- Written by: Dan Slott
- Art by: Mark Bagley, John Dell, Andrew Hennessy
- Colors by: Edgar Delgado
- Letters by: VC’s Clayton Cowles
- Cover art by: Mark Bagley, Edgar Delgado
- Cover price: $3.99
- Release date: January 4, 2022
Spider-Man #4 finds the surviving Spiders grappling with the loss of the “Chosen One” – the original Peter Parker – while Shathra’s forces overrun the multiverse. Is there no hope left?
Is It Good?
Spider-Man #4 is a chaotic, noisy mess of a comic. Marvel might as well rename it to “How many multiversal Spiders can we stuff into a single comic?” because that’s all this comic accomplishes. When you step back from the chaos, almost nothing of note happens in this issue except for three small developments.
Everything around those three developments is a who’s who of alternate Spider appearances and messy battles that have no bearing on the main plot, so if the goal here was to end the Spiderverse, this issue appears to be going in the opposite direction.
When last we left all the remaining Spiders, Peter Parker, aka the “Chosen One,” was stabbed by the magic dagger and unraveled. The magic artifact that could have been the last hope to bring back victims of the dagger was destroyed, and everyone else went in different directions to pursue half-baked plans of attack.
Now, Peter’s still gone, and the survivor group is smaller and running to regroup. But for those three aforementioned developments, where the comic starts is effectively the same place it started in terms of plot. What are those three developments? First, we learn Shathra is after something more than just killing or absorbing all the Spiders. Next, there are other Spiders beyond Miles Morales who can resist the wasp bite. Dan Slott “resurrects” a Spider-Man not seen in a very long time. In fairness, those bits are interesting developments but as minor novelties and not much else.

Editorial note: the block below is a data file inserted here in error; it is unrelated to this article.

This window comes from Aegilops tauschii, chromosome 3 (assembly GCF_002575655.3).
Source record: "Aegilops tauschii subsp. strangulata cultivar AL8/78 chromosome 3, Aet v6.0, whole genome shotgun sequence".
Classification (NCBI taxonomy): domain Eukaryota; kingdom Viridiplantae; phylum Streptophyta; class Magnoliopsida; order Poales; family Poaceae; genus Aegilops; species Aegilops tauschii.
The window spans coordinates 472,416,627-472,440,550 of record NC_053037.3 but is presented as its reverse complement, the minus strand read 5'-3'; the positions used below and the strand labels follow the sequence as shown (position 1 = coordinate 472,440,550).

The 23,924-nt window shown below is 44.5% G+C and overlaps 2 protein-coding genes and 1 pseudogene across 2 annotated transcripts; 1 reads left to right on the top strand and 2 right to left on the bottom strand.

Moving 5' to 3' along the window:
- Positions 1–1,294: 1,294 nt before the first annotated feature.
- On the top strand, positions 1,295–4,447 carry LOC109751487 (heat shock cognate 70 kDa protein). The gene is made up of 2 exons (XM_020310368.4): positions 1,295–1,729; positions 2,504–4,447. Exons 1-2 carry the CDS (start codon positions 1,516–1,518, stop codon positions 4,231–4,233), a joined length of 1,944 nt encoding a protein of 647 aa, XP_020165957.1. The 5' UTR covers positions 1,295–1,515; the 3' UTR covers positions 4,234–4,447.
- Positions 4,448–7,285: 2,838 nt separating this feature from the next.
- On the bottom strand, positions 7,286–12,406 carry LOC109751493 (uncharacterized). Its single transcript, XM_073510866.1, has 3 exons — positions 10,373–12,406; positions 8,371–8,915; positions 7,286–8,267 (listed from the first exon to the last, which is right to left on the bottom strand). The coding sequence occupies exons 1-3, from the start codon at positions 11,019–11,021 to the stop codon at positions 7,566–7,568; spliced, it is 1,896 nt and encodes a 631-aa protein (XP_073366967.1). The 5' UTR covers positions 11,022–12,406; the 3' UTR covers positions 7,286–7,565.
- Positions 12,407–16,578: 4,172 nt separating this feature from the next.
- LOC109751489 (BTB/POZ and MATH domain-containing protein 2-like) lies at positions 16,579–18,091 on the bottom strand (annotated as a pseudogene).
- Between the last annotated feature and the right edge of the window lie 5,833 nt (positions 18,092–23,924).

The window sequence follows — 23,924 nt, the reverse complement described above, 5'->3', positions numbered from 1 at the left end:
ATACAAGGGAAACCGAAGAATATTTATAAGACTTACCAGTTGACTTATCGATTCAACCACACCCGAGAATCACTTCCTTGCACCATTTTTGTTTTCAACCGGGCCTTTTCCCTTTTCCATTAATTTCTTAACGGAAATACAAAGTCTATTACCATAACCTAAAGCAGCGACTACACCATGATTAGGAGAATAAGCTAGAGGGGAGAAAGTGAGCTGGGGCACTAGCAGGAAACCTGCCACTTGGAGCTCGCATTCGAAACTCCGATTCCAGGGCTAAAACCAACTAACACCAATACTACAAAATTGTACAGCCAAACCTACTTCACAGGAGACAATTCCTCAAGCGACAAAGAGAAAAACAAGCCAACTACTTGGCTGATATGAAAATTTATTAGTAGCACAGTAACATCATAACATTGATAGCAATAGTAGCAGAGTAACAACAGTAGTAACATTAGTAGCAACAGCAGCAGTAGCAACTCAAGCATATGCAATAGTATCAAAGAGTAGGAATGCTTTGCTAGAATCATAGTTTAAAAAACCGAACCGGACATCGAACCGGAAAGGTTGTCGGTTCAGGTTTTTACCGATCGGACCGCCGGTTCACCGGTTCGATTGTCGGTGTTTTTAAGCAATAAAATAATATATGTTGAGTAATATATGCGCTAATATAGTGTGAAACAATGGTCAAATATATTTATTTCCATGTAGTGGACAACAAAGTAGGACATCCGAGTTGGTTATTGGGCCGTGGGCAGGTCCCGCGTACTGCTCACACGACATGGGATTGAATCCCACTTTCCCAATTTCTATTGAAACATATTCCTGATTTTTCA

The art’s fine in this issue. Bagley, Dell, and Hennessy deliver a serviceable set of visuals to get the story told. It’s not mind-blowing art, and in truth, the art looks mildly two-dimensional and flat, but it gets the job done.
About The Reviewer: Gabriel Hernandez is the Publisher & EIC of ComicalOpinions.com, a comics review site dedicated to indie, small, and mid-sized publishers.
Bits and Pieces
Spider-Man #4 amps up the chaos, noise, and silliness for an issue that barely moves the plot along. If the goal with this run was to end the Spiderverse, it appears Marvel is trying to burn it out rather than let it fade away.